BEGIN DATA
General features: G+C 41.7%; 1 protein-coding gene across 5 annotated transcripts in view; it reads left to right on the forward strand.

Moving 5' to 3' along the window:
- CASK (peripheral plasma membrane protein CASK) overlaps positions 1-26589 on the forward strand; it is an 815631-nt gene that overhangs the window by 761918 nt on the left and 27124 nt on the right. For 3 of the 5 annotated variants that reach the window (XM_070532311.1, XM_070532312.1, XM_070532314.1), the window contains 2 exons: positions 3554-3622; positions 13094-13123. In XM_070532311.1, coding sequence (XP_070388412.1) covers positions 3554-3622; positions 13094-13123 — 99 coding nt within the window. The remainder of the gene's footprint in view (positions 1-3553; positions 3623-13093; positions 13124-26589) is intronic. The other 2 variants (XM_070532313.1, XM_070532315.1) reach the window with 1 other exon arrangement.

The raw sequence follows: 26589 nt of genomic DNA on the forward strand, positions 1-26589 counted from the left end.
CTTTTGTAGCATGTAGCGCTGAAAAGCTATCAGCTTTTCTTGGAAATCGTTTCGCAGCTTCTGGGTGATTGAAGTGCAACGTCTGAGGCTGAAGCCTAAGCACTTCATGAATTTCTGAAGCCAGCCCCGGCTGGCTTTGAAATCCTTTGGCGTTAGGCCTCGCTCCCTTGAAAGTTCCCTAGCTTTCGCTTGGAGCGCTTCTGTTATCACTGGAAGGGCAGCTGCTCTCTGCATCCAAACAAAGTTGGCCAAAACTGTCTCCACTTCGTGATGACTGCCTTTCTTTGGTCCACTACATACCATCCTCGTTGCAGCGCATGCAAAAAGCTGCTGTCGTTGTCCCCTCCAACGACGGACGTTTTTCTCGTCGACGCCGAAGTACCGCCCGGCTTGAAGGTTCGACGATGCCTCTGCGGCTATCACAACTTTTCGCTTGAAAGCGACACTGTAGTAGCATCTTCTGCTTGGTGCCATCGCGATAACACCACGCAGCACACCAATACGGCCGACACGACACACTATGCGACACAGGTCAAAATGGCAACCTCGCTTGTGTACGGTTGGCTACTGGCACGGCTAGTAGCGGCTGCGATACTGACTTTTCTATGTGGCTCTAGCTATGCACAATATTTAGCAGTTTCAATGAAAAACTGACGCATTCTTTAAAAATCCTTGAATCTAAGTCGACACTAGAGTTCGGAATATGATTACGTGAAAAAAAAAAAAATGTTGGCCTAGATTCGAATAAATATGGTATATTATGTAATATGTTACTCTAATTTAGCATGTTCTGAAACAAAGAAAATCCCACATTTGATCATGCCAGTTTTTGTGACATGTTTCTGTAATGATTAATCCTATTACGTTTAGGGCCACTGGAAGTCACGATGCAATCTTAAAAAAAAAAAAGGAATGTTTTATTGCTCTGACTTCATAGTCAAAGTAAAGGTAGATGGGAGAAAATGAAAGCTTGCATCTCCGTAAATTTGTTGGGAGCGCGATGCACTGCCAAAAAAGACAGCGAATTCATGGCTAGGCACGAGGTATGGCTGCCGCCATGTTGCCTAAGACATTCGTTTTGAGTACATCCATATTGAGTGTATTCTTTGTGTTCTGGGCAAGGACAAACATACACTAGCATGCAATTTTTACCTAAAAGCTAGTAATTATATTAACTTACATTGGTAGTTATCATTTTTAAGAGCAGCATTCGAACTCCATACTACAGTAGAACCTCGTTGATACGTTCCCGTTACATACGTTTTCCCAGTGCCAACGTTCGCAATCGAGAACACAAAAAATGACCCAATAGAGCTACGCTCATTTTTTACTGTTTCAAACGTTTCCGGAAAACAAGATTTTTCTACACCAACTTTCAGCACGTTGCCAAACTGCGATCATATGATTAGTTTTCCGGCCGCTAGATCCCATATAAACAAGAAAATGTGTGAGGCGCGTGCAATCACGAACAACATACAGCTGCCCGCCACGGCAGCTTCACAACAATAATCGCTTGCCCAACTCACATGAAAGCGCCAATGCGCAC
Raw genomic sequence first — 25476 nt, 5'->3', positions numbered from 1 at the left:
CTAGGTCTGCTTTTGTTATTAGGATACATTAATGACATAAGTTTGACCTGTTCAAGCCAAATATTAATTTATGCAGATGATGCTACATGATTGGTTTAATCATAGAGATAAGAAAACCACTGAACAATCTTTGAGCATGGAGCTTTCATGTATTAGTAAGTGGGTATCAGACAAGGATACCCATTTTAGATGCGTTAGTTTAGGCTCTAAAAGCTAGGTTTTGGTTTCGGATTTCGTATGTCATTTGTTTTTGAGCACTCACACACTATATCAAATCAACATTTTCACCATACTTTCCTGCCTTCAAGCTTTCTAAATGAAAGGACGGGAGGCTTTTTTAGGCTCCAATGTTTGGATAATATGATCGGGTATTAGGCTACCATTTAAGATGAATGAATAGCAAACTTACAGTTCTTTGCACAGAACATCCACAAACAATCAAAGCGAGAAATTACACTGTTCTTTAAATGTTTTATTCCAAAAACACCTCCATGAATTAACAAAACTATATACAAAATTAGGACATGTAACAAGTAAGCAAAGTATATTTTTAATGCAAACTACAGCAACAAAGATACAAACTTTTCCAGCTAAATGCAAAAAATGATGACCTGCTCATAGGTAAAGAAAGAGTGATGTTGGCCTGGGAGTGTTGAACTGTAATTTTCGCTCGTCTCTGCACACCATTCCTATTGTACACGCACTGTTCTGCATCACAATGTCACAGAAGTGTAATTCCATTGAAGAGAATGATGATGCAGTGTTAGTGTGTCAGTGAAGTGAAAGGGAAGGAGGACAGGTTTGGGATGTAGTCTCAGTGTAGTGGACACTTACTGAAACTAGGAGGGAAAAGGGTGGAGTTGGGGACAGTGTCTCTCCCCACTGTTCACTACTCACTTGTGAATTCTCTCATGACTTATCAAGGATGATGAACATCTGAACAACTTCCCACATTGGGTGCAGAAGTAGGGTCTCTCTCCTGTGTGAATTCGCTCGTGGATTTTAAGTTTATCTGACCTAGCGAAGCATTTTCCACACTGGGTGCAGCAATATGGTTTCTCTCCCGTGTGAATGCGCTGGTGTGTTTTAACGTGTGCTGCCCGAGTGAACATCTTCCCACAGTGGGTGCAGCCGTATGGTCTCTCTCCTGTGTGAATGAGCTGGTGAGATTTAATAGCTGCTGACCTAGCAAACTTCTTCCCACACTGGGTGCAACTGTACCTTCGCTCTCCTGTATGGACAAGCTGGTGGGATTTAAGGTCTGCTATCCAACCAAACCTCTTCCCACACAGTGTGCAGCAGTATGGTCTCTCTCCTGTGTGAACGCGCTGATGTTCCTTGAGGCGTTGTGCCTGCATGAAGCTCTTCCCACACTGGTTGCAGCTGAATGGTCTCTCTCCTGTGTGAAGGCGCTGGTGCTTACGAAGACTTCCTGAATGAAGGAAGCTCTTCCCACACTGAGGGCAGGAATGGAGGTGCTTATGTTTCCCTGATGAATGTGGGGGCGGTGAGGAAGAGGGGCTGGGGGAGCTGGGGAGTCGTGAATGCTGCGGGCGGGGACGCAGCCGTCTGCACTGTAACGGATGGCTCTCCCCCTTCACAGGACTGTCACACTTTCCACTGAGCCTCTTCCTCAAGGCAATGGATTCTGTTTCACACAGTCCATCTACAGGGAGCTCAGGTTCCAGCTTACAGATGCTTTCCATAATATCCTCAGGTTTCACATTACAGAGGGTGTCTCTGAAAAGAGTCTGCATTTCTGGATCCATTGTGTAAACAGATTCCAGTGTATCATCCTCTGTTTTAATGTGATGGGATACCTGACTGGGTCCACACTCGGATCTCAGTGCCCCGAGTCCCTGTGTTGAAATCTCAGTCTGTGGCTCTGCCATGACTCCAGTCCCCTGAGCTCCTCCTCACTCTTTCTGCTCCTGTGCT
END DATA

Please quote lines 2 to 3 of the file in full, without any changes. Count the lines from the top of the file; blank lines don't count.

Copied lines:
Moving 5' to 3' along the window:
- CASK (peripheral plasma membrane protein CASK) overlaps positions 1-26589 on the forward strand; it is an 815631-nt gene that overhangs the window by 761918 nt on the left and 27124 nt on the right. For 3 of the 5 annotated variants that reach the window (XM_070532311.1, XM_070532312.1, XM_070532314.1), the window contains 2 exons: positions 3554-3622; positions 13094-13123. In XM_070532311.1, coding sequence (XP_070388412.1) covers positions 3554-3622; positions 13094-13123 — 99 coding nt within the window. The remainder of the gene's footprint in view (positions 1-3553; positions 3623-13093; positions 13124-26589) is intronic. The other 2 variants (XM_070532313.1, XM_070532315.1) reach the window with 1 other exon arrangement.